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THE ART GALLERIES

Wilshire Center

January 31, 1986|WILLIAM WILSON

"Cafe Man Ray" constitutes the deepest scrutiny of the legendary Dada and Surrealist photographer seen in Los Angeles since an ancient '60s retrospective at the County Museum of Art. It is a praiseworthy effort that comes complete with a spiffy-boxed catalogue in the antic spirit of its subject.

Now, as then, a compilation of his work reveals an artist of such fitful accomplishment that it is a compliment to call it "uneven." You come away from the show convinced that Man Ray--who worked for a time in Hollywood--lives as something of a cult figure blessed with a brilliant pseudonym and an occasionally inspired idea all fueled by naive egotism and a shrewd sense of career.

The original retrospective revealed a painterly talent so amateurish that it produced but a single work of note, "The Hour of the Observatory." Of the myriad of objects Man Ray cranked out, only a clothing iron festooned with nails and a metronome with a photographic eye managed an authentic Surrealist frisson . In a way, it is a miracle that such a wispy talent managed to blunder into making three classic works in the genre.

Present offerings are installed in somewhat higgledy-piggledy melange including a number of ho-hum assemblages, a chess set and a phallic sculpture placed on cafe tables intended to carry out the exhibition's theme but serving mainly to clutter the space. (The title derives from a 1948 object.) Luckily the show concentrates on photography, Man Ray's area of greatest competence. His Rayographs constitute his most original and lasting contribution. (They were made by placing objects directly on photosensitive paper that captured silhouettes with an eclipse-like glow.)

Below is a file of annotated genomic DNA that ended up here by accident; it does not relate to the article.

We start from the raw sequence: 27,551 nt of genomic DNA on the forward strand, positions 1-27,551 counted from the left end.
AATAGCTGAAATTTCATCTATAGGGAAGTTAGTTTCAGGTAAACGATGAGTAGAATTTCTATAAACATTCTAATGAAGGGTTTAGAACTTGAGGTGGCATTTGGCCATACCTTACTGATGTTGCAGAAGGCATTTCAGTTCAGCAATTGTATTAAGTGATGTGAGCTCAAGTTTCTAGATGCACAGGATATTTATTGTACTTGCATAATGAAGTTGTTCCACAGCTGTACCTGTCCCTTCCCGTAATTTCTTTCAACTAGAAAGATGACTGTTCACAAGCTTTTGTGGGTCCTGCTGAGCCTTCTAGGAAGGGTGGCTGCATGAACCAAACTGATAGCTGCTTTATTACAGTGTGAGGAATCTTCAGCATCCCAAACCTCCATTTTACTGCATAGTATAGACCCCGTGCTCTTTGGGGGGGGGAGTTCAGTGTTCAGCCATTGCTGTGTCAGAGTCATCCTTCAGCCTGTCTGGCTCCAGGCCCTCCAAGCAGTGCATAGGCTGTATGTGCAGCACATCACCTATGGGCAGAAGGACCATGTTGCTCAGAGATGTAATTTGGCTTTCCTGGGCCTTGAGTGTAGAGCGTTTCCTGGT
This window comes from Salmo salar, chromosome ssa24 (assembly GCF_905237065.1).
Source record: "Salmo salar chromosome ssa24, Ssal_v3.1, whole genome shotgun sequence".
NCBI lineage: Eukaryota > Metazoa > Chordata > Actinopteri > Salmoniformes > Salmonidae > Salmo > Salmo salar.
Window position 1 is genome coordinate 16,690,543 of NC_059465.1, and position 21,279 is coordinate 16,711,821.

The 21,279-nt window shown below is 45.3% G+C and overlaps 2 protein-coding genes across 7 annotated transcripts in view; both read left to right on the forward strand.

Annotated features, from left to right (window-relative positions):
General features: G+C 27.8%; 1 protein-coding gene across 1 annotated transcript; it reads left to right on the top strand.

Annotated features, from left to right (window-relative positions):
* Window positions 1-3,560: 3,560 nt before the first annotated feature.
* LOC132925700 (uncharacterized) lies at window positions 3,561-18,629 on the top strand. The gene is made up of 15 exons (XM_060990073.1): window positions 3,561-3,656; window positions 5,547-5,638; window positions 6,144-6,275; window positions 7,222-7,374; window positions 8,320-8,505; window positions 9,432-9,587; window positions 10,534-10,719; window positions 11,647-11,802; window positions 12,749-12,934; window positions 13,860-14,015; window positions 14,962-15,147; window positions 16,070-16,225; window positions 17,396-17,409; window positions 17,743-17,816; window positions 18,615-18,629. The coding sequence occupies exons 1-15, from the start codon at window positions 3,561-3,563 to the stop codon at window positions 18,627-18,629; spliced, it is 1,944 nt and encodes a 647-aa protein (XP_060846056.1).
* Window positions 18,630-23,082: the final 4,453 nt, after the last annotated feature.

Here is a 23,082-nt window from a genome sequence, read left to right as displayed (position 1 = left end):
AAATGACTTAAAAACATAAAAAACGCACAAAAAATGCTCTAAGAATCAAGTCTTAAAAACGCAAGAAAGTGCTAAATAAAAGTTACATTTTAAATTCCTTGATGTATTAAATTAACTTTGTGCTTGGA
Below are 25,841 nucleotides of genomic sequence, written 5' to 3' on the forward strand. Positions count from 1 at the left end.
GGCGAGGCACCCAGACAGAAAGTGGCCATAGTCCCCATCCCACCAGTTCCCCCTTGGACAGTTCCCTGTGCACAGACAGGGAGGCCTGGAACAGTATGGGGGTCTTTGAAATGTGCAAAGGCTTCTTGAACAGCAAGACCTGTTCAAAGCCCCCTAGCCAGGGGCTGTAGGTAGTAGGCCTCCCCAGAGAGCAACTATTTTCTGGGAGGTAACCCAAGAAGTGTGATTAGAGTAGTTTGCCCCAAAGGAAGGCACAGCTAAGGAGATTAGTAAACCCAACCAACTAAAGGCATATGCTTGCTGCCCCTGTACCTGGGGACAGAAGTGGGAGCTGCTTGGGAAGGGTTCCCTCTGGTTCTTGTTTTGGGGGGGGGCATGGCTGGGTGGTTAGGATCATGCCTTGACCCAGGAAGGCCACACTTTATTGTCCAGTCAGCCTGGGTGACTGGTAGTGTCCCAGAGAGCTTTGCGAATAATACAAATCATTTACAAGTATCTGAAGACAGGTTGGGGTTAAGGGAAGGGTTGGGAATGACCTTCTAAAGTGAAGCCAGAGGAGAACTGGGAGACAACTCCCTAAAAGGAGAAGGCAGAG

Man Ray also functioned as something of a court photographer to the art and film world of his day, taking classic portraits of everybody from James Joyce and Tristan Tzara to Leslie Caron and Ava Gardner. He loved making compositions of exotic nude women and was clearly enraptured by fame and glamour. Sometimes he lent his subjects the aura of a more naive age that believed in the magic of celebrity, at others he projected on them a risible caricature of self-love.

Metronome-like, his talent swung between an irritating lack of insight into his own work and a charming record of a generation profoundly serious about acting silly. It is testament to their general success that the society has long since turned their insights into cliches. (G. Ray Hawkins Gallery, 7224 Melrose Ave., to March 1.)

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